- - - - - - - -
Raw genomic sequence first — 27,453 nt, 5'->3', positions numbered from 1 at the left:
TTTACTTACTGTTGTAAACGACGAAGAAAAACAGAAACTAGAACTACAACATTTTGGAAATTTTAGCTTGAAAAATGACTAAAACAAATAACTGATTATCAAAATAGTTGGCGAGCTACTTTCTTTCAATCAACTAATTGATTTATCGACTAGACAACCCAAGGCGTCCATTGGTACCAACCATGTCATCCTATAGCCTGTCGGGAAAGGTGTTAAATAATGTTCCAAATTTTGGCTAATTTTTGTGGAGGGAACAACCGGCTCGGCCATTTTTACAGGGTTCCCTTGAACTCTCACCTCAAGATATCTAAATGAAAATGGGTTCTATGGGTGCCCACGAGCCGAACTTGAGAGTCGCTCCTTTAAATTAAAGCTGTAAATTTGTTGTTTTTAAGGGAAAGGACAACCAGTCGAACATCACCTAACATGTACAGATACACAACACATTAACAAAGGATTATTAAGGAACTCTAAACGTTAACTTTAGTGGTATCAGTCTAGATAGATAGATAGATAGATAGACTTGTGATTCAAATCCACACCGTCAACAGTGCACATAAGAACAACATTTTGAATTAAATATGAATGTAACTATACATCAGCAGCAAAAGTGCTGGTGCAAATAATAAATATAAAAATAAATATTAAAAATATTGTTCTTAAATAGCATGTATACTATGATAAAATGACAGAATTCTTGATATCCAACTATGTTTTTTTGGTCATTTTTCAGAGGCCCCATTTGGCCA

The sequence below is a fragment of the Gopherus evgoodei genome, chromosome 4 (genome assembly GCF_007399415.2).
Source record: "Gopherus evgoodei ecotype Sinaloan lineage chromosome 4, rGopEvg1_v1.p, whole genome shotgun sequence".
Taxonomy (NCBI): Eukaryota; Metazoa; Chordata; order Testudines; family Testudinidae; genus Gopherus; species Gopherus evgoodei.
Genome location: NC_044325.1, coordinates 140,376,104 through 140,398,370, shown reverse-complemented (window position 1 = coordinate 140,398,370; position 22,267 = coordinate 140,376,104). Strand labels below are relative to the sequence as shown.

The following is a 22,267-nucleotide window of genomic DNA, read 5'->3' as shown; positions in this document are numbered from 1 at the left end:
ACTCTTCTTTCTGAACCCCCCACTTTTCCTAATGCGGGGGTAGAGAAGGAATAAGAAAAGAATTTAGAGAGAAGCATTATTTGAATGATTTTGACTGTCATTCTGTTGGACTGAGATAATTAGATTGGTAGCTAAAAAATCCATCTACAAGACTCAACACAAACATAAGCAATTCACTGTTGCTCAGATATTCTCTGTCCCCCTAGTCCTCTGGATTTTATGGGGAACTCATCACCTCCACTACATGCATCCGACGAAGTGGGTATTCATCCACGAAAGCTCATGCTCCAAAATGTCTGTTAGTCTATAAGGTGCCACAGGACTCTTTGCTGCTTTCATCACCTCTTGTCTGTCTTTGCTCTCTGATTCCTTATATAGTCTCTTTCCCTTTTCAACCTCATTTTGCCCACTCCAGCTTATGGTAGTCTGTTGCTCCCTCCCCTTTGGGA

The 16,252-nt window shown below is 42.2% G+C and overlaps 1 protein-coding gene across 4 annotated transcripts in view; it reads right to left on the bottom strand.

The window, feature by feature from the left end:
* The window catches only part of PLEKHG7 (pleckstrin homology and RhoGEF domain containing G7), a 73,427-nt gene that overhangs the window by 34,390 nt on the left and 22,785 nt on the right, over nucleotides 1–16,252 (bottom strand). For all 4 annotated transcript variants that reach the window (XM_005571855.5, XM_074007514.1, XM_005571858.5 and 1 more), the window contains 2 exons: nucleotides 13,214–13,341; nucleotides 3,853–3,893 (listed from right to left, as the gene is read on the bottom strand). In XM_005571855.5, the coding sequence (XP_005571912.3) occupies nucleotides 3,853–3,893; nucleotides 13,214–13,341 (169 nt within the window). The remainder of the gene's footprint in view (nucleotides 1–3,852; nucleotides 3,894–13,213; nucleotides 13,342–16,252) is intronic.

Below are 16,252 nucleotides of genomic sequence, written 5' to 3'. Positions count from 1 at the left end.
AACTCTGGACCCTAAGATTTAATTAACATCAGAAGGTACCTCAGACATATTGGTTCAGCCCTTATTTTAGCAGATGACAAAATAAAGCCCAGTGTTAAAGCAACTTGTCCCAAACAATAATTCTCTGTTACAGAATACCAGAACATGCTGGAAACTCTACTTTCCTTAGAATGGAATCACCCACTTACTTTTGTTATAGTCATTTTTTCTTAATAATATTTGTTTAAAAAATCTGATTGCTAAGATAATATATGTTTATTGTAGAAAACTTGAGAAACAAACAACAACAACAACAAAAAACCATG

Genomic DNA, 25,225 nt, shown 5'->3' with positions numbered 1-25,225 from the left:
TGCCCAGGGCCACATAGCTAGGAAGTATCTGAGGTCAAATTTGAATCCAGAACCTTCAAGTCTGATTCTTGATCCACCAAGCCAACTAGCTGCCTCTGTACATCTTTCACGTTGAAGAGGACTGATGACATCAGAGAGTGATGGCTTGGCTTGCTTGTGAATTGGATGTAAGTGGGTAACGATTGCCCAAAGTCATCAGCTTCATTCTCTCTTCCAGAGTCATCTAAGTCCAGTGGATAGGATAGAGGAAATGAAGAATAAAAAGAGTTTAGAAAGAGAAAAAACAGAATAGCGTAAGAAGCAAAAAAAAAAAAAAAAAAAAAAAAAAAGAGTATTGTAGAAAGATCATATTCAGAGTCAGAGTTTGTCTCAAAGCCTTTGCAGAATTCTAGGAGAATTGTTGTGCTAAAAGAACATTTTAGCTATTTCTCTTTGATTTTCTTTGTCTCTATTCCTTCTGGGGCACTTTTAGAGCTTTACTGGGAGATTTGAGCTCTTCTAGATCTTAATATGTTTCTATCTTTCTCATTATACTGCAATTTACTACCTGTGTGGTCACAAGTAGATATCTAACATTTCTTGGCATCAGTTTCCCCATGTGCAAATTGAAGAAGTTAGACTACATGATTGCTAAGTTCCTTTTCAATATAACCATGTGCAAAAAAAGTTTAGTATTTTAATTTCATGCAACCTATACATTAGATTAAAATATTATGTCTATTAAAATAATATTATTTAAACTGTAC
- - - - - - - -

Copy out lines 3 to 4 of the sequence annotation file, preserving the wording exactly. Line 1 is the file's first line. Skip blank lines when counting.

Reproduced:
The sequence below is a fragment of the Gopherus evgoodei genome, chromosome 4 (genome assembly GCF_007399415.2).
Source record: "Gopherus evgoodei ecotype Sinaloan lineage chromosome 4, rGopEvg1_v1.p, whole genome shotgun sequence".